The Perfect Nine is the first-ever title originally written in an African language longlisted for the Booker

Having been longlisted for the 2021 International Booker Prize, The Perfect Nine is the first-ever title originally written in an African language to have made the cut. Wa Thiong’o is also the first to be nominated as both author and translator of the same book. A modern take on the origin story of Kenya’s Gĩkũyũ people, The Perfect Nine is one of those rare books about history that has, itself, made history.

Nadifa Mohamed’s The Fortune Men centres humanity in the midst of tragedy and injustice

The Fortune Men is a historical fiction set in 1950s Cardiff that explores the real and distressing story of Mahmood Mattan, the last innocent man to be hanged in Wales. A Somali seaman with a taste for gambling and petty theft, Mahmood is focused on reconnecting with his Welsh wife and being a father to their children. But after being accused of murder, Mahmood faces a legal system determined to find him guilty.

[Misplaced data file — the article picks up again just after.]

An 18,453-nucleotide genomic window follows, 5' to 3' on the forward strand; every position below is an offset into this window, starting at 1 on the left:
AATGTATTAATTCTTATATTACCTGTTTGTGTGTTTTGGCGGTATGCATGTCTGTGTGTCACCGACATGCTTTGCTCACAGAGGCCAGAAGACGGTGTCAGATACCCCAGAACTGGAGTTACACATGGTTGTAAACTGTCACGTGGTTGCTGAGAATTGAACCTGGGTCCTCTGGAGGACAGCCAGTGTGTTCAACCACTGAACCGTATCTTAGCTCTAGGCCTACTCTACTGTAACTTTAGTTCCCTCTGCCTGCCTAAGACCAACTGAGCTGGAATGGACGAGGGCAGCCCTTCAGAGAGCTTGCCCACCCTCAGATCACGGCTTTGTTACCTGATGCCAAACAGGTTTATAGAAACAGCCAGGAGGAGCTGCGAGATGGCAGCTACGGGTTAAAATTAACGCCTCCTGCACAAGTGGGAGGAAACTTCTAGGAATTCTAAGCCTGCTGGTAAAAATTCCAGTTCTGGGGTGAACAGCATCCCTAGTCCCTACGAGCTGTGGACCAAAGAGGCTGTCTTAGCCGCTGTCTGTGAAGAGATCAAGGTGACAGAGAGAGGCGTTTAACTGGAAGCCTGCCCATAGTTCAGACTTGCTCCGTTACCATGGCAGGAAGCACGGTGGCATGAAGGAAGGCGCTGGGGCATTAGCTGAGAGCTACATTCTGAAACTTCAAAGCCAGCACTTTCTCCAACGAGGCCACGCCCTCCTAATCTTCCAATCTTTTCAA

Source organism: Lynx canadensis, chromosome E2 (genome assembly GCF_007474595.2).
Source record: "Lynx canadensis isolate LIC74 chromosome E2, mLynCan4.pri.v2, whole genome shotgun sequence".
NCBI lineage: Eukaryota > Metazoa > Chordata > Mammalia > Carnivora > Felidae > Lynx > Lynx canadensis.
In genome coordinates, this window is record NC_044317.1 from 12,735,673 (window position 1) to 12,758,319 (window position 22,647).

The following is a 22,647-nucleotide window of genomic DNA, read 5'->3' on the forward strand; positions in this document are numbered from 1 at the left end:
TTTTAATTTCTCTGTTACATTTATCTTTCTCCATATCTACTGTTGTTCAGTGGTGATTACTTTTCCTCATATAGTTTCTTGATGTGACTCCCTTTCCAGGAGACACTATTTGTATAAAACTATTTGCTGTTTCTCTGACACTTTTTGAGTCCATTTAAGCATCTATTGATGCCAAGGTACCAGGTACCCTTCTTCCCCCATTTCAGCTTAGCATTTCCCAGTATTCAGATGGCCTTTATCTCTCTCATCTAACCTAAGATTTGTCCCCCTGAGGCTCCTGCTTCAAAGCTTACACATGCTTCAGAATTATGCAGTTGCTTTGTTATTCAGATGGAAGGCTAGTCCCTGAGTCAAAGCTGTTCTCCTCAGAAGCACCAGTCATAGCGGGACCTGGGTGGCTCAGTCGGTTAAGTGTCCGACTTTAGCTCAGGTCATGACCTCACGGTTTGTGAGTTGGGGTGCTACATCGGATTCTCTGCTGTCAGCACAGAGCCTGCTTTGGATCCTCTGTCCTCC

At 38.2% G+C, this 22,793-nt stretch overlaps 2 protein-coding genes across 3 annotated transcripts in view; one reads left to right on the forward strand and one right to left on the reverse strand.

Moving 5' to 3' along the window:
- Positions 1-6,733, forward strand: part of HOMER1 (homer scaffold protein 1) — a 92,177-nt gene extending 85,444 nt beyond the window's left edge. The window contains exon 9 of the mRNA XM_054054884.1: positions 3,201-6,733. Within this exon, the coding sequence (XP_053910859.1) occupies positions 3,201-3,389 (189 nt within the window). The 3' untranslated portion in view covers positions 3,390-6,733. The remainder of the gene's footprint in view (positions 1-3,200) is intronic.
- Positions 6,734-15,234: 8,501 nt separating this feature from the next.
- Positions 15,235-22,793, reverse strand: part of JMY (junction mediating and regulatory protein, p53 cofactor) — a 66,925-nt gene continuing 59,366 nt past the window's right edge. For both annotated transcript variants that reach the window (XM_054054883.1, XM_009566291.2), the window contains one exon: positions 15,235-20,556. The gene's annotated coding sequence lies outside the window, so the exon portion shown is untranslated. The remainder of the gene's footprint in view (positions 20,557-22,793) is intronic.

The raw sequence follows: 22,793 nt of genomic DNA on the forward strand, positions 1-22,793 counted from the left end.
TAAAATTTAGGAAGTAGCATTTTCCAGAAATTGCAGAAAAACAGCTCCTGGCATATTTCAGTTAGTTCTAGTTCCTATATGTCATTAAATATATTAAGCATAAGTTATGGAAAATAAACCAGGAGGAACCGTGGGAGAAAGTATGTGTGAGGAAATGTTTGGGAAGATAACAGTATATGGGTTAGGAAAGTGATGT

Accra Noir: Crime in a city of stories, legends, and allegories

Accra Noir, an Akashic Books anthology reissued by Cassava Republic, comprises the work of some of Ghana’s most talented writers. Edited by Nana-Ama Danquah, Accra Noir's writers spin a complex and fantastical web of love, intrigue, drama, and crime. Much like Accra itself, these stories are not always what they seem.

Addis Ababa Noir: A dark, gritty collection of short stories set in the shadow of the city

Boasting fourteen dark, gripping tales, Addis Ababa Noir, an Akashic Books anthology, comprises the work of some of Ethiopia’s most talented writers. These stories draw you to the side of a city that is filled with greed, power, death, and despair. Edited by Maaza Mengiste, this Akashic Books anthology which is being reissued by Cassava Republic Press this summer comprises the work of some of Ethiopia’s most talented writers.

“I am not a planner”: A conversation with Chibundu Onuzo

On a sweltering and slow Monday morning in mid-June, I had the privilege of chatting to the fresh-faced Chibundu Onuzo over Zoom a few days after the publication of her third novel, Sankofa (out last week with Virago). We talked about her relationship to writing as a profession, what it's like for a non-planner to fashion a novel out of a PhD, and how Sankofa relates to the cultural coordinates that orient it in modern-day Ghana.